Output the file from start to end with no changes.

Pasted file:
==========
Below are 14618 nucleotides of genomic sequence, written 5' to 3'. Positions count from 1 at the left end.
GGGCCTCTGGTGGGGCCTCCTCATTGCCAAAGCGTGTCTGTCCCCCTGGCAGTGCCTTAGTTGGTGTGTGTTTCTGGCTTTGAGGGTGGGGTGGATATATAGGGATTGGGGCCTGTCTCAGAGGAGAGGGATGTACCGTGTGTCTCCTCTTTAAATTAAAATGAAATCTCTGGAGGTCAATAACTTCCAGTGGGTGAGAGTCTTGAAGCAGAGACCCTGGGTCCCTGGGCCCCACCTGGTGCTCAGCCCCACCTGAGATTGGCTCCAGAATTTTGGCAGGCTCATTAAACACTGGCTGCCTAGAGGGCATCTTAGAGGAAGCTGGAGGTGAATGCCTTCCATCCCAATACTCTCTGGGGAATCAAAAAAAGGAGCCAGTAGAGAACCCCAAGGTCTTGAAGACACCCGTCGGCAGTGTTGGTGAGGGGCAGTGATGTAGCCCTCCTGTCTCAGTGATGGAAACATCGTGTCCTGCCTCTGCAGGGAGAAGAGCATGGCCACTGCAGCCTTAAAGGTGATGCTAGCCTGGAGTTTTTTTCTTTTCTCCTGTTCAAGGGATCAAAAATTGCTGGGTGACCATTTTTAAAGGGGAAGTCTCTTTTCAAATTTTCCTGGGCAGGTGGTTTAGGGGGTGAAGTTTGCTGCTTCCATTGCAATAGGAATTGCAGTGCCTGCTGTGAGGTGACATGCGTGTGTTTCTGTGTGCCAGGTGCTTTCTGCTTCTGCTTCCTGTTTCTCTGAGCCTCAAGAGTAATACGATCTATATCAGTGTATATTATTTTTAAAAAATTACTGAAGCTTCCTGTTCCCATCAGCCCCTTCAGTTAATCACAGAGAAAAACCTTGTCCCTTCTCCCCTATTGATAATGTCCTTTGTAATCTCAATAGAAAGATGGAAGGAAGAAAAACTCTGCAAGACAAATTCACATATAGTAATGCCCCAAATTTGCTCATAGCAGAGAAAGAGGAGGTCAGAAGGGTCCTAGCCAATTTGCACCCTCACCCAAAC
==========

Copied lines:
Below are 14618 nucleotides of genomic sequence, written 5' to 3'. Positions count from 1 at the left end.
GGGCCTCTGGTGGGGCCTCCTCATTGCCAAAGCGTGTCTGTCCCCCTGGCAGTGCCTTAGTTGGTGTGTGTTTCTGGCTTTGAGGGTGGGGTGGATATATAGGGATTGGGGCCTGTCTCAGAGGAGAGGGATGTACCGTGTGTCTCCTCTTTAAATTAAAATGAAATCTCTGGAGGTCAATAACTTCCAGTGGGTGAGAGTCTTGAAGCAGAGACCCTGGGTCCCTGGGCCCCACCTGGTGCTCAGCCCCACCTGAGATTGGCTCCAGAATTTTGGCAGGCTCATTAAACACTGGCTGCCTAGAGGGCATCTTAGAGGAAGCTGGAGGTGAATGCCTTCCATCCCAATACTCTCTGGGGAATCAAAAAAAGGAGCCAGTAGAGAACCCCAAGGTCTTGAAGACACCCGTCGGCAGTGTTGGTGAGGGGCAGTGATGTAGCCCTCCTGTCTCAGTGATGGAAACATCGTGTCCTGCCTCTGCAGGGAGAAGAGCATGGCCACTGCAGCCTTAAAGGTGATGCTAGCCTGGAGTTTTTTTCTTTTCTCCTGTTCAAGGGATCAAAAATTGCTGGGTGACCATTTTTAAAGGGGAAGTCTCTTTTCAAATTTTCCTGGGCAGGTGGTTTAGGGGGTGAAGTTTGCTGCTTCCATTGCAATAGGAATTGCAGTGCCTGCTGTGAGGTGACATGCGTGTGTTTCTGTGTGCCAGGTGCTTTCTGCTTCTGCTTCCTGTTTCTCTGAGCCTCAAGAGTAATACGATCTATATCAGTGTATATTATTTTTAAAAAATTACTGAAGCTTCCTGTTCCCATCAGCCCCTTCAGTTAATCACAGAGAAAAACCTTGTCCCTTCTCCCCTATTGATAATGTCCTTTGTAATCTCAATAGAAAGATGGAAGGAAGAAAAACTCTGCAAGACAAATTCACATATAGTAATGCCCCAAATTTGCTCATAGCAGAGAAAGAGGAGGTCAGAAGGGTCCTAGCCAATTTGCACCCTCACCCAAAC